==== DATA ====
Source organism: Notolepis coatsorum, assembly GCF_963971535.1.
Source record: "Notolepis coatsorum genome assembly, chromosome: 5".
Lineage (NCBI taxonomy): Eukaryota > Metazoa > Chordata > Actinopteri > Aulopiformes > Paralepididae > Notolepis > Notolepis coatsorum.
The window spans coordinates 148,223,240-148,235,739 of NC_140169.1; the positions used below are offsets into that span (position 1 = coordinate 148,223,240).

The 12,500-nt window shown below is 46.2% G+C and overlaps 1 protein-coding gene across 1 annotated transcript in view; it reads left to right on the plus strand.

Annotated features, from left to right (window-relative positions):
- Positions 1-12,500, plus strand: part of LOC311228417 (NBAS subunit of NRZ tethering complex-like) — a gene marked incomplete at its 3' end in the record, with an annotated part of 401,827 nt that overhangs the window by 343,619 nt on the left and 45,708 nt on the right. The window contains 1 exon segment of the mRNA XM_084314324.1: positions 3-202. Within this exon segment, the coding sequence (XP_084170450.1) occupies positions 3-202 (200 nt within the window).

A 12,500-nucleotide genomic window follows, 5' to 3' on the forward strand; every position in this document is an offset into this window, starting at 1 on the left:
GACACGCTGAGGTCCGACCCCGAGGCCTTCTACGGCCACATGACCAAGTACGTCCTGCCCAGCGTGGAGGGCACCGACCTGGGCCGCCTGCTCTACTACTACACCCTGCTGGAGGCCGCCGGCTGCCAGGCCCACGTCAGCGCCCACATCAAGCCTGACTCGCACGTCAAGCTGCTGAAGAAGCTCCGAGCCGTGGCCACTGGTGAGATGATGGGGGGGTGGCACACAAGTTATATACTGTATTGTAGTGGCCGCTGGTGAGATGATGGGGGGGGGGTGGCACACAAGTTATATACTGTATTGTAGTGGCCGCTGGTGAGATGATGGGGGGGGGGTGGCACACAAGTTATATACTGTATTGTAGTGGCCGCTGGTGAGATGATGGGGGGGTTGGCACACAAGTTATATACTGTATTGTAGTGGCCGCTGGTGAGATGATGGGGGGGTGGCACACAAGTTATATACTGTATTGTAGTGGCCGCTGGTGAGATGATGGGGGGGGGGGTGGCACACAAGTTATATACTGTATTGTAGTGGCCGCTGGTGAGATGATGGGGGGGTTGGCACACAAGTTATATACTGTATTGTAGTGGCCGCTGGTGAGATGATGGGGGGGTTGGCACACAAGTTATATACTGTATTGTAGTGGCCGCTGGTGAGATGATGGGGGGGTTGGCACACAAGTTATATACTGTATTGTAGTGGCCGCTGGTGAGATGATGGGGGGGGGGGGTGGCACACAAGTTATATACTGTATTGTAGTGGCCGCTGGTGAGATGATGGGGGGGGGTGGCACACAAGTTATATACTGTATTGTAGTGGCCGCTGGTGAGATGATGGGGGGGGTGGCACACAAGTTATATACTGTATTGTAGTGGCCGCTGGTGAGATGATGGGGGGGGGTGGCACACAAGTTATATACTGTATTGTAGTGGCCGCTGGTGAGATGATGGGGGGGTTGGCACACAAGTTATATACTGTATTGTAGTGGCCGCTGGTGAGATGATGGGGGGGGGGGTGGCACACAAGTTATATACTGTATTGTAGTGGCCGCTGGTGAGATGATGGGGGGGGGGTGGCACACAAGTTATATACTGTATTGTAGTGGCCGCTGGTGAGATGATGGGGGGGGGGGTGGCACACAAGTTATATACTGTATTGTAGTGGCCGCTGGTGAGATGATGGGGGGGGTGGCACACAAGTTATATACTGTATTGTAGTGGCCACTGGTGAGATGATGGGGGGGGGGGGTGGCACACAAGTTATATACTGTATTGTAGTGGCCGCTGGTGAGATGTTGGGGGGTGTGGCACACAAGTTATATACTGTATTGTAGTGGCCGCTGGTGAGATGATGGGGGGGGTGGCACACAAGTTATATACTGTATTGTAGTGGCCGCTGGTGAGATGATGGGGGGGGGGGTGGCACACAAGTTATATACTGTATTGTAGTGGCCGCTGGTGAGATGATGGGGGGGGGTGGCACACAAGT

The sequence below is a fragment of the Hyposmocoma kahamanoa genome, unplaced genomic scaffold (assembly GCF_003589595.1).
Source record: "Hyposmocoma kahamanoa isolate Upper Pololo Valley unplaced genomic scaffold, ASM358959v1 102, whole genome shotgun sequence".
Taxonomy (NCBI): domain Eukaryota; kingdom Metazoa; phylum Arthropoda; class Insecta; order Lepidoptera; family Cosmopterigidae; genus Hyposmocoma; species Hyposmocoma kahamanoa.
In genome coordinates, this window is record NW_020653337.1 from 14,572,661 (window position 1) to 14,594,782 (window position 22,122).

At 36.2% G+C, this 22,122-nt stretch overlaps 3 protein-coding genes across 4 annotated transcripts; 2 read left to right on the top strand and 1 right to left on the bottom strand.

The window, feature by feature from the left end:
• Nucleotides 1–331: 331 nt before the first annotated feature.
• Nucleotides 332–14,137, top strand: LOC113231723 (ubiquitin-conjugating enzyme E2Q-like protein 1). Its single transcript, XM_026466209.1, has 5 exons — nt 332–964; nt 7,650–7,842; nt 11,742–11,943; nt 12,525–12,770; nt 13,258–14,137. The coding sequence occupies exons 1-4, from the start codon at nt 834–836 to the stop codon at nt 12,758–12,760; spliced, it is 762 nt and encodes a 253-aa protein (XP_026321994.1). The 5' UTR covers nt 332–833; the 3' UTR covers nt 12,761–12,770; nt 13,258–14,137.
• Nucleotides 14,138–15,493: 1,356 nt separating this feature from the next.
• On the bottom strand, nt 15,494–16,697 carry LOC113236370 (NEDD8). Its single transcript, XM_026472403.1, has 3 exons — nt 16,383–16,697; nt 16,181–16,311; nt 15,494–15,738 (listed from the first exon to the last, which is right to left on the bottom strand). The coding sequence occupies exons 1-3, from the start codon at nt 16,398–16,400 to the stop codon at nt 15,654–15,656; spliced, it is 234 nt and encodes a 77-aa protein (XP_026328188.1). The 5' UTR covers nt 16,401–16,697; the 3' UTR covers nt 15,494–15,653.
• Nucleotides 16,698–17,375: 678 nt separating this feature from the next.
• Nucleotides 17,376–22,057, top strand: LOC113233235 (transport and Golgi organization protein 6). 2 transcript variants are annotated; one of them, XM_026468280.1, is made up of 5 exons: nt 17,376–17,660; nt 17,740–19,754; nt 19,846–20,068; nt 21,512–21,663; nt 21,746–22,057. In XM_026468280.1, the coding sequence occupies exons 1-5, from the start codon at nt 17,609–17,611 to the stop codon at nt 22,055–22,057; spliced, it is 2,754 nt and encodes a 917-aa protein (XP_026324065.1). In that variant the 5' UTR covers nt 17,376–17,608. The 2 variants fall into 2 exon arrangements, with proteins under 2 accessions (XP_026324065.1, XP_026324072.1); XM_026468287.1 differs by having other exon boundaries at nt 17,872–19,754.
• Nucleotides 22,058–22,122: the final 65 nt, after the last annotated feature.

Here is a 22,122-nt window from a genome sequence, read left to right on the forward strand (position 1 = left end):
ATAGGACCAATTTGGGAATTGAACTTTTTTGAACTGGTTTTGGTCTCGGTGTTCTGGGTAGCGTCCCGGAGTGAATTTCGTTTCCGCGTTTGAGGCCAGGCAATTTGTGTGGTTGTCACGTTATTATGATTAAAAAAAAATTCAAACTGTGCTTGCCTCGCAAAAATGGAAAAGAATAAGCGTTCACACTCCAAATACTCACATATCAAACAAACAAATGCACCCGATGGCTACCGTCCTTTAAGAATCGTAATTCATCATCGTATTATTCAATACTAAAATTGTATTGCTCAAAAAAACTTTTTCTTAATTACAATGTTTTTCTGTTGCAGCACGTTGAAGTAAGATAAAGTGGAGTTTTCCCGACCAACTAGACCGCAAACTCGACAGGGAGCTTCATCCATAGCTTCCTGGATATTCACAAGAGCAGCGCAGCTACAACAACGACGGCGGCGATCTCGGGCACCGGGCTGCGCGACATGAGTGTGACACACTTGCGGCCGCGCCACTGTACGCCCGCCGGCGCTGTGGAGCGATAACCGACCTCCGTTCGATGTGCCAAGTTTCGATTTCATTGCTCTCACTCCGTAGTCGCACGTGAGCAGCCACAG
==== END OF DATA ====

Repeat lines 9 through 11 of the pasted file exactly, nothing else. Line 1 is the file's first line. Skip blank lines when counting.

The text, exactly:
GACACGCTGAGGTCCGACCCCGAGGCCTTCTACGGCCACATGACCAAGTACGTCCTGCCCAGCGTGGAGGGCACCGACCTGGGCCGCCTGCTCTACTACTACACCCTGCTGGAGGCCGCCGGCTGCCAGGCCCACGTCAGCGCCCACATCAAGCCTGACTCGCACGTCAAGCTGCTGAAGAAGCTCCGAGCCGTGGCCACTGGTGAGATGATGGGGGGGTGGCACACAAGTTATATACTGTATTGTAGTGGCCGCTGGTGAGATGATGGGGGGGGGGTGGCACACAAGTTATATACTGTATTGTAGTGGCCGCTGGTGAGATGATGGGGGGGGGGTGGCACACAAGTTATATACTGTATTGTAGTGGCCGCTGGTGAGATGATGGGGGGGTTGGCACACAAGTTATATACTGTATTGTAGTGGCCGCTGGTGAGATGATGGGGGGGTGGCACACAAGTTATATACTGTATTGTAGTGGCCGCTGGTGAGATGATGGGGGGGGGGGTGGCACACAAGTTATATACTGTATTGTAGTGGCCGCTGGTGAGATGATGGGGGGGTTGGCACACAAGTTATATACTGTATTGTAGTGGCCGCTGGTGAGATGATGGGGGGGTTGGCACACAAGTTATATACTGTATTGTAGTGGCCGCTGGTGAGATGATGGGGGGGTTGGCACACAAGTTATATACTGTATTGTAGTGGCCGCTGGTGAGATGATGGGGGGGGGGGGTGGCACACAAGTTATATACTGTATTGTAGTGGCCGCTGGTGAGATGATGGGGGGGGGTGGCACACAAGTTATATACTGTATTGTAGTGGCCGCTGGTGAGATGATGGGGGGGGTGGCACACAAGTTATATACTGTATTGTAGTGGCCGCTGGTGAGATGATGGGGGGGGGTGGCACACAAGTTATATACTGTATTGTAGTGGCCGCTGGTGAGATGATGGGGGGGTTGGCACACAAGTTATATACTGTATTGTAGTGGCCGCTGGTGAGATGATGGGGGGGGGGGTGGCACACAAGTTATATACTGTATTGTAGTGGCCGCTGGTGAGATGATGGGGGGGGGGTGGCACACAAGTTATATACTGTATTGTAGTGGCCGCTGGTGAGATGATGGGGGGGGGGGTGGCACACAAGTTATATACTGTATTGTAGTGGCCGCTGGTGAGATGATGGGGGGGGTGGCACACAAGTTATATACTGTATTGTAGTGGCCACTGGTGAGATGATGGGGGGGGGGGGTGGCACACAAGTTATATACTGTATTGTAGTGGCCGCTGGTGAGATGTTGGGGGGTGTGGCACACAAGTTATATACTGTATTGTAGTGGCCGCTGGTGAGATGATGGGGGGGGTGGCACACAAGTTATATACTGTATTGTAGTGGCCGCTGGTGAGATGATGGGGGGGGGGGTGGCACACAAGTTATATACTGTATTGTAGTGGCCGCTGGTGAGATGATGGGGGGGGGTGGCACACAAGT

The sequence below is a fragment of the Hyposmocoma kahamanoa genome, unplaced genomic scaffold (assembly GCF_003589595.1).
Source record: "Hyposmocoma kahamanoa isolate Upper Pololo Valley unplaced genomic scaffold, ASM358959v1 102, whole genome shotgun sequence".